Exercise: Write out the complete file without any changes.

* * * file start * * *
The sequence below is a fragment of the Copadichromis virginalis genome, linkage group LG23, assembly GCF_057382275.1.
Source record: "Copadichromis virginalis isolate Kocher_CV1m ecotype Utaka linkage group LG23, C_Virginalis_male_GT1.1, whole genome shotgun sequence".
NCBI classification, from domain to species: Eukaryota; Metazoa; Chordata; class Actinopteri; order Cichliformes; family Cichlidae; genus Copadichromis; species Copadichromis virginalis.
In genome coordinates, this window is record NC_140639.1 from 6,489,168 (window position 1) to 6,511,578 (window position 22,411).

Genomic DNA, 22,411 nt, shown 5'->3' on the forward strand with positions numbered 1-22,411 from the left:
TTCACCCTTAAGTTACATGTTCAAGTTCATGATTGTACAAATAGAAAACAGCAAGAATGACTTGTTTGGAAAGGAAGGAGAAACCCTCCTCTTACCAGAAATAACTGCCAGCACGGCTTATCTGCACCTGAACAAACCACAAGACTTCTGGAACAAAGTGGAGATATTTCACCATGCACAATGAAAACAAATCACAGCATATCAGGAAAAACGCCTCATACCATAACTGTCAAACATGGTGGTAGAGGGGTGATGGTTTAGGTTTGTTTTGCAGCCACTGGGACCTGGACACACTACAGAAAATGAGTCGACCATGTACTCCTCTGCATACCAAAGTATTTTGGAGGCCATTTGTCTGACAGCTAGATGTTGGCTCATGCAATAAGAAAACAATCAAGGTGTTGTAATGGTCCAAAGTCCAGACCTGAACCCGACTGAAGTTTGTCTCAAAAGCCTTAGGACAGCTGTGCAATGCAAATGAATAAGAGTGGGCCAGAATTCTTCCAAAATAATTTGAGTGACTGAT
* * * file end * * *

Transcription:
The sequence below is a fragment of the Copadichromis virginalis genome, linkage group LG23, assembly GCF_057382275.1.
Source record: "Copadichromis virginalis isolate Kocher_CV1m ecotype Utaka linkage group LG23, C_Virginalis_male_GT1.1, whole genome shotgun sequence".
NCBI classification, from domain to species: Eukaryota; Metazoa; Chordata; class Actinopteri; order Cichliformes; family Cichlidae; genus Copadichromis; species Copadichromis virginalis.
In genome coordinates, this window is record NC_140639.1 from 6,489,168 (window position 1) to 6,511,578 (window position 22,411).

Genomic DNA, 22,411 nt, shown 5'->3' on the forward strand with positions numbered 1-22,411 from the left:
TTCACCCTTAAGTTACATGTTCAAGTTCATGATTGTACAAATAGAAAACAGCAAGAATGACTTGTTTGGAAAGGAAGGAGAAACCCTCCTCTTACCAGAAATAACTGCCAGCACGGCTTATCTGCACCTGAACAAACCACAAGACTTCTGGAACAAAGTGGAGATATTTCACCATGCACAATGAAAACAAATCACAGCATATCAGGAAAAACGCCTCATACCATAACTGTCAAACATGGTGGTAGAGGGGTGATGGTTTAGGTTTGTTTTGCAGCCACTGGGACCTGGACACACTACAGAAAATGAGTCGACCATGTACTCCTCTGCATACCAAAGTATTTTGGAGGCCATTTGTCTGACAGCTAGATGTTGGCTCATGCAATAAGAAAACAATCAAGGTGTTGTAATGGTCCAAAGTCCAGACCTGAACCCGACTGAAGTTTGTCTCAAAAGCCTTAGGACAGCTGTGCAATGCAAATGAATAAGAGTGGGCCAGAATTCTTCCAAAATAATTTGAGTGACTGAT